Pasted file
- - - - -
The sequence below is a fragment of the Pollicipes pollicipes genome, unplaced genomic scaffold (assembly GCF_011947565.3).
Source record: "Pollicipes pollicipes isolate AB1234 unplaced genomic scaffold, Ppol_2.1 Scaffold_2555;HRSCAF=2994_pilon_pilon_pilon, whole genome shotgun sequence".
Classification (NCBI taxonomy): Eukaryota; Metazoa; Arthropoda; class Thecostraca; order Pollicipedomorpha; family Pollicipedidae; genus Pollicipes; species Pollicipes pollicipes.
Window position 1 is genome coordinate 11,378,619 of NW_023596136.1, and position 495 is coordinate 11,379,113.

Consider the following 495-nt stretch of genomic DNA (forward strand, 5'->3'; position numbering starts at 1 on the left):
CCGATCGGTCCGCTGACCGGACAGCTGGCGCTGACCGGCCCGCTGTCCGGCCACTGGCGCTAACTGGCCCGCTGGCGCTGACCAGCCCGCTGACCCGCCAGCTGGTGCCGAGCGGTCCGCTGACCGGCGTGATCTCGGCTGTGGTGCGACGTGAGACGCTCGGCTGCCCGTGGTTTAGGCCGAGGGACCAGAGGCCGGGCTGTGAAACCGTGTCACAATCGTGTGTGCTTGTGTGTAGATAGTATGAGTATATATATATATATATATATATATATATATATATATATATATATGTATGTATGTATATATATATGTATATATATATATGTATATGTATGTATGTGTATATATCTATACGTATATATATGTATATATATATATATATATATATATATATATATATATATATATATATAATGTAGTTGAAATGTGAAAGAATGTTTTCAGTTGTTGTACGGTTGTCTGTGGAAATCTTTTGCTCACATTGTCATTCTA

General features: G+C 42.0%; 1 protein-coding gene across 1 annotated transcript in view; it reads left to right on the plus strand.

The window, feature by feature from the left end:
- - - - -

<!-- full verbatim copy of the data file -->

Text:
The sequence below is a fragment of the Pollicipes pollicipes genome, unplaced genomic scaffold (assembly GCF_011947565.3).
Source record: "Pollicipes pollicipes isolate AB1234 unplaced genomic scaffold, Ppol_2.1 Scaffold_2555;HRSCAF=2994_pilon_pilon_pilon, whole genome shotgun sequence".
Classification (NCBI taxonomy): Eukaryota; Metazoa; Arthropoda; class Thecostraca; order Pollicipedomorpha; family Pollicipedidae; genus Pollicipes; species Pollicipes pollicipes.
Window position 1 is genome coordinate 11,378,619 of NW_023596136.1, and position 495 is coordinate 11,379,113.

Consider the following 495-nt stretch of genomic DNA (forward strand, 5'->3'; position numbering starts at 1 on the left):
CCGATCGGTCCGCTGACCGGACAGCTGGCGCTGACCGGCCCGCTGTCCGGCCACTGGCGCTAACTGGCCCGCTGGCGCTGACCAGCCCGCTGACCCGCCAGCTGGTGCCGAGCGGTCCGCTGACCGGCGTGATCTCGGCTGTGGTGCGACGTGAGACGCTCGGCTGCCCGTGGTTTAGGCCGAGGGACCAGAGGCCGGGCTGTGAAACCGTGTCACAATCGTGTGTGCTTGTGTGTAGATAGTATGAGTATATATATATATATATATATATATATATATATATATATATATATGTATGTATGTATATATATATGTATATATATATATGTATATGTATGTATGTGTATATATCTATACGTATATATATGTATATATATATATATATATATATATATATATATATATATATATATATAATGTAGTTGAAATGTGAAAGAATGTTTTCAGTTGTTGTACGGTTGTCTGTGGAAATCTTTTGCTCACATTGTCATTCTA

General features: G+C 42.0%; 1 protein-coding gene across 1 annotated transcript in view; it reads left to right on the plus strand.

The window, feature by feature from the left end: